Nightcrawler is the kind of film that is rarely made anymore, a mainstream Hollywood film that casts a severely critical eye on the media and the idea of American entrepreneurship. It is the harshest examination I’ve seen since Network; a story of an ambitious and dangerously reckless man who takes advantage of a news station that is more concerned with creating a ratings friendly narrative than reporting the news.
We meet Lou Bloom (Jake Gyllenhaal) just as everyone else meets him; out of nowhere he appears, with no past and hustling for a job while talking a thousand words a minute. He is an ambitious and coldly logical man, driven by a pure capitalist spirit and determined to make himself into a success. One night he pulls over to observe a traffic accident and discovers ‘nightcrawling’, freelance cameramen who use police scanners to chase down crime scenes and get footage to sell off to local news stations. Lou buys a pawnshop camera and scanner and finds instant success in this new vocation. However, it isn’t long before his ambition and his almost sociopathic pursuit of power lead him into the most dangerous and dark parts of the Los Angeles night.
Screenwriter Dan Gilroy (Freejack, The Bourne Legacy) makes a stunning directorial debut here. He presents a dark, wild Los Angeles; full of primal creatures that come out at night. The film’s tone felt closest to a modern west coast Taxi Driver. Indeed during the Q&A after the screening, the audience was drawing some parallels to Travis Bickle. Gyllenhaal is captivating and terrifying as Lou. Rail thin for the role and always with a wide eyed look of a predator, he talks endlessly about his goals and its stomach turning when you realize that he will accomplish what he says, no matter who gets hurt. He is utterly amoral, negotiating bloody crime footage prices without blinking and worse still, Gyllenhaal makes him attractive and charismatic while he does it.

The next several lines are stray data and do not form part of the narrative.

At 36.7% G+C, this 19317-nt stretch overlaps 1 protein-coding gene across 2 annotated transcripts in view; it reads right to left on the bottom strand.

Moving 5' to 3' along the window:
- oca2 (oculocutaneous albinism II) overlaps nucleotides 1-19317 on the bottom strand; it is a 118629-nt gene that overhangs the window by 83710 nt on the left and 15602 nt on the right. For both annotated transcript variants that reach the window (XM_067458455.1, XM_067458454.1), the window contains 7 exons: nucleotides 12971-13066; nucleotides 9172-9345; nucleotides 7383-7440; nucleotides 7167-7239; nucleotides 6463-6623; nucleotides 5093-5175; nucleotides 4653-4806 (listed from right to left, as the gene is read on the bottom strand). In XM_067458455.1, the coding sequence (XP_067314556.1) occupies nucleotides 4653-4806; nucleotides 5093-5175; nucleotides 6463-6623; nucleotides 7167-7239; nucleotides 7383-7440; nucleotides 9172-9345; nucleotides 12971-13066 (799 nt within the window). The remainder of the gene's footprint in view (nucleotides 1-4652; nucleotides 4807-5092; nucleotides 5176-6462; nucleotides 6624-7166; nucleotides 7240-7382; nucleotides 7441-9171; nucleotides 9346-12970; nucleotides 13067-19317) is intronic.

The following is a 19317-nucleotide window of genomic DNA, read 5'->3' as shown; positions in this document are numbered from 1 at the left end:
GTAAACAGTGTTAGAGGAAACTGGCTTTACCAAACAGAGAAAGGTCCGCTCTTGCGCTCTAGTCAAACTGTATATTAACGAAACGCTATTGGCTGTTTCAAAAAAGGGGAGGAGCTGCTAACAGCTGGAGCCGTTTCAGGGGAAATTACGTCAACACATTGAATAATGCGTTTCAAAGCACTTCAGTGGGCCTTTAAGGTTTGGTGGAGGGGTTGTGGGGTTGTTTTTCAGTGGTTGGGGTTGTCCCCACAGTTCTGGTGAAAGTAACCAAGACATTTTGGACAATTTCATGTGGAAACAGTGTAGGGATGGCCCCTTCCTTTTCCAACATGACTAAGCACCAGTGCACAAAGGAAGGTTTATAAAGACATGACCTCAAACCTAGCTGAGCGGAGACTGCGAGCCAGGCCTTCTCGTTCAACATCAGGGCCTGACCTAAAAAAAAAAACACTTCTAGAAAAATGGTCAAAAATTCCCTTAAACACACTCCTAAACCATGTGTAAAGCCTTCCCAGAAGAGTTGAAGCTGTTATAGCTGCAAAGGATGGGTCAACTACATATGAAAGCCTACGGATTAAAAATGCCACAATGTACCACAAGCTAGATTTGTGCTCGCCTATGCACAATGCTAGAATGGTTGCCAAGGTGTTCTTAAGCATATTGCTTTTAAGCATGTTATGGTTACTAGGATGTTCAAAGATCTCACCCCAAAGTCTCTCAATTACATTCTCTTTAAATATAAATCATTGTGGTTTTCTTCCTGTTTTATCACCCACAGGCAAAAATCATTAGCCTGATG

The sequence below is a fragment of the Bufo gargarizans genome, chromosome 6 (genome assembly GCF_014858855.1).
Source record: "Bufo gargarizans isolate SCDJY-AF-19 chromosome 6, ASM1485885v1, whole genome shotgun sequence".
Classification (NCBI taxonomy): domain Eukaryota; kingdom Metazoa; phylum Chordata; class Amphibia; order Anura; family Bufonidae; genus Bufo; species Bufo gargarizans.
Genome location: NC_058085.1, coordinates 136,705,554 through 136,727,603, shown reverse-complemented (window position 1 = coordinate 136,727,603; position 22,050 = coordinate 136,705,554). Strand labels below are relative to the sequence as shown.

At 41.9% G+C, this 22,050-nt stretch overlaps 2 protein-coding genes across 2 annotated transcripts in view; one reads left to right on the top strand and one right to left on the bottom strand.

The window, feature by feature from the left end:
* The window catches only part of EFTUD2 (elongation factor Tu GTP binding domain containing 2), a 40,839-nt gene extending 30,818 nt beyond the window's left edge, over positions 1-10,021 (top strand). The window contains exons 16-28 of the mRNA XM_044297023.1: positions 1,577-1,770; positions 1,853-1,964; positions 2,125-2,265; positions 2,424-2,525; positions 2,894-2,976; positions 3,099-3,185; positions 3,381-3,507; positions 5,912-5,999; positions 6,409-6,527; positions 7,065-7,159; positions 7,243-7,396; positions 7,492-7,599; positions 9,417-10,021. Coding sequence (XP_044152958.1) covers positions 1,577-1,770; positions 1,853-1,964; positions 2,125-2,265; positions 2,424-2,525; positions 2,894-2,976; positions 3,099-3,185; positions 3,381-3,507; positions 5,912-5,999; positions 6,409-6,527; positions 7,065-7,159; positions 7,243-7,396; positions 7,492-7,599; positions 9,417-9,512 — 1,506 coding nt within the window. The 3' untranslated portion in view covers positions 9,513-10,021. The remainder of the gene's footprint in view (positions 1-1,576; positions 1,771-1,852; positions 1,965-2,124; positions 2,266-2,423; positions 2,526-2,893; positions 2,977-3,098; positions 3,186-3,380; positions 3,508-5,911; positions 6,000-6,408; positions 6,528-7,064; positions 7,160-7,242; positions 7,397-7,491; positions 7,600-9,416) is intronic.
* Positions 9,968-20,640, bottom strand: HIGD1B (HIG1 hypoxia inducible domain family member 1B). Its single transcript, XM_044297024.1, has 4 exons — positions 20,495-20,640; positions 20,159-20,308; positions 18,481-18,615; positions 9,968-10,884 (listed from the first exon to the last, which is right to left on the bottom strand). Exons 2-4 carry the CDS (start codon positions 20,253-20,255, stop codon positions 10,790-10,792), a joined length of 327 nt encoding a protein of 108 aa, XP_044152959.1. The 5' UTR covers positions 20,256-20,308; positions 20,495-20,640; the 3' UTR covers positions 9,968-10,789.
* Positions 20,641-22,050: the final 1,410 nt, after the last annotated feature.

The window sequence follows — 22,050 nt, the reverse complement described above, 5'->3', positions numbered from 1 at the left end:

My one concern might be with the title itself. I understand that the people doing the job in real life are called nightcrawlers, but given that there is a Marvel character called Nightcrawler and they’re putting out a bunch of films; I hope no unwitting parent mistakes one for the other. Little kids would need a lot of therapy after taking a two hour journey with Lou.
Nightcrawler opens in theaters October 31st.
Adam Ruhl is a writer and life long Cinephile. He is the Executive
Cinema Editor of Pop Culture Beast’s Austin branch; covering festivals,
conventions, and new releases. When not filing reports, Adam can be
found stalking Alamo Drafthouse Programmers for leads on upcoming
DrafthouseFilms titles. Adam once blocked Harry Knowles entrance to a
theater until he was given extra tickets to a Roman Polanski movie.